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P-WAVE EFIMOV PHYSICS FOR THREE-BODY QUANTUM THEORY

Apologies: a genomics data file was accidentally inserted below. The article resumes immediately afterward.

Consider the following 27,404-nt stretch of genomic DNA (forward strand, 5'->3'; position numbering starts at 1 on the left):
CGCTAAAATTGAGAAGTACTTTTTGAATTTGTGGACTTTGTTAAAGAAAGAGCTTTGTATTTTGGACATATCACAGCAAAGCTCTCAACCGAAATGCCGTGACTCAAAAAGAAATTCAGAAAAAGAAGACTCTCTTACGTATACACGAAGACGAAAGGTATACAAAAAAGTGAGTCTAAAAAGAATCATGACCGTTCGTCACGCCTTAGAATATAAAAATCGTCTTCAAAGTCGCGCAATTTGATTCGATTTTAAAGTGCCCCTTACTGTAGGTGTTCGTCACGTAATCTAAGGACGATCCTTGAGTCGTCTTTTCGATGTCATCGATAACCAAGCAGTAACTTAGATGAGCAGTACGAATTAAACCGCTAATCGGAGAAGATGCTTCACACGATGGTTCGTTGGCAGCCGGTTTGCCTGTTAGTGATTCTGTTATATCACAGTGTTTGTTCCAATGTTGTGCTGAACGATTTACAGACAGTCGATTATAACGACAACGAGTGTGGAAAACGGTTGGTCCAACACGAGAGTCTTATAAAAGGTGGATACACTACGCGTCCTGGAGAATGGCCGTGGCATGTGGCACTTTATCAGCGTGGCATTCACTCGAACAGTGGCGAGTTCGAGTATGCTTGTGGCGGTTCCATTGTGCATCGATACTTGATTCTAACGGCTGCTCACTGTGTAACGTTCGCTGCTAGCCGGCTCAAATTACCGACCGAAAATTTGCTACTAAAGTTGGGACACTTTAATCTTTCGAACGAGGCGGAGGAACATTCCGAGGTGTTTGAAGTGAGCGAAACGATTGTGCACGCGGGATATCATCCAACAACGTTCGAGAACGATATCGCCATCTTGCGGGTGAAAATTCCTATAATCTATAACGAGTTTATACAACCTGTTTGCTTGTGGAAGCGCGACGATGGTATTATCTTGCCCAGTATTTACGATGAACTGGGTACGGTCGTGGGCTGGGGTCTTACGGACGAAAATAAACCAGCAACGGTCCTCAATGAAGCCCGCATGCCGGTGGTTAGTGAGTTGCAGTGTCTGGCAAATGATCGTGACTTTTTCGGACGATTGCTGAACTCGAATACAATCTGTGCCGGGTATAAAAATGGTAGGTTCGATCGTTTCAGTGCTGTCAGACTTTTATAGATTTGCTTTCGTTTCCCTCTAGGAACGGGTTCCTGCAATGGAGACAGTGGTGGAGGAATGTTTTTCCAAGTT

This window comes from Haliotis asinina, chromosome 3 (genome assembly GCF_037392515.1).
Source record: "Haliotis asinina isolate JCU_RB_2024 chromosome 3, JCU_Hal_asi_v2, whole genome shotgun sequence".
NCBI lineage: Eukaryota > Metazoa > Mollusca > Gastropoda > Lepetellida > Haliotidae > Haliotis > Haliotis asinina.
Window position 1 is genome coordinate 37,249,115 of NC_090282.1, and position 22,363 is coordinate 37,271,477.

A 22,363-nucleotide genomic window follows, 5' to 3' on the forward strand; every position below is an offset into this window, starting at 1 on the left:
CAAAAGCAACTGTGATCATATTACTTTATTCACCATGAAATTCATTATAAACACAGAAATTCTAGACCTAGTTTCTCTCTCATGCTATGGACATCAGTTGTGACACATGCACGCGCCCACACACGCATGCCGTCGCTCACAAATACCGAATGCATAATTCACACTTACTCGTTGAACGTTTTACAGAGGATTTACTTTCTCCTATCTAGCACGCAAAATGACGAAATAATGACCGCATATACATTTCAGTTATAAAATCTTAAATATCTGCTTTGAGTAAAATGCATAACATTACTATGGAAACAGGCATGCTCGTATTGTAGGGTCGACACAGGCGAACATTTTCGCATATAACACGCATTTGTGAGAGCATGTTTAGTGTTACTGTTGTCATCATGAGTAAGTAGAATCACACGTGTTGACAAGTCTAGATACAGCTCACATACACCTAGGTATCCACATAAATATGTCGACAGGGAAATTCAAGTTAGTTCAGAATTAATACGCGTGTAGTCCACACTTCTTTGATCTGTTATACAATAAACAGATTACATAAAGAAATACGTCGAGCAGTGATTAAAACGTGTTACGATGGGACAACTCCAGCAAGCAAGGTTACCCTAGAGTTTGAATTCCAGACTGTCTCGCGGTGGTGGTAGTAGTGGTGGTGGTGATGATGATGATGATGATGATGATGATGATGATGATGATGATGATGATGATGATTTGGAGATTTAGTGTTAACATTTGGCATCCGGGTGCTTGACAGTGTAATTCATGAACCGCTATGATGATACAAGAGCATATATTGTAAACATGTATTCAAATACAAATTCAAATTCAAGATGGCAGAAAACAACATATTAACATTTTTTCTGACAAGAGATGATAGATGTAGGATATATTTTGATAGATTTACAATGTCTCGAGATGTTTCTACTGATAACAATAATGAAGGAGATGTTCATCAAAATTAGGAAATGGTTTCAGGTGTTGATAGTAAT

P-wave Efimov physics for three equal mass fermions with different symmetries has been modeled using two-body interactions of Lennard-Jones potentials between each pair of Fermi atoms, and is predicted to modify the long range three-body interaction potential energies, but without producing a real Efimov effect. Our analysis treats the following trimer angular momenta and parities, LΠ = 0+,1+,1− and 2−, for either three spin-up fermions (↑↑↑), or two spin-up and one spin-down fermion (↑↓↑). Our results for the long range behavior in some of those cases agree with previous work by Werner and Castin and by Blume et al., namely in cases where the s-wave scattering length goes to infinity. This thesis extends those calculated interaction energies to small and intermediate hyperradii comparable to the van der Waals length, and considers additional unitarity scenarios where the p-wave scattering volume approaches infinity. The crucial role of the diagonal hyperradial adiabatic correction term is identified and characterized. For the equal mass fermionic trimers with two different spin components near the unitary limit are shown to possess a universal van der Waals bound or resonance state near s-wave unitarity, when p-wave interactions are included between the particles with equal spin. Our treatment uses a single-channel Lennard-Jones interaction with long range two-body van der Waals potentials. While it is well-known that there is no true Efimov effect that would produce an infinite number of bound states in the unitary limit for these fermionic systems, we demonstrate that another type of universality emerges for the symmetry LΠ = 1−. The universality is a remnant of Efimov physics that exists in this system at p-wave unitarity, and it leads to modified threshold and scaling laws in that limit. Application of our model to the system of three lithium atoms studied experimentally by Du, Zhang, and Thomas [Phys. Rev. Lett. 102, 250402 (2009)] yields a detailed interpretation of their measured three-body recombination loss rates.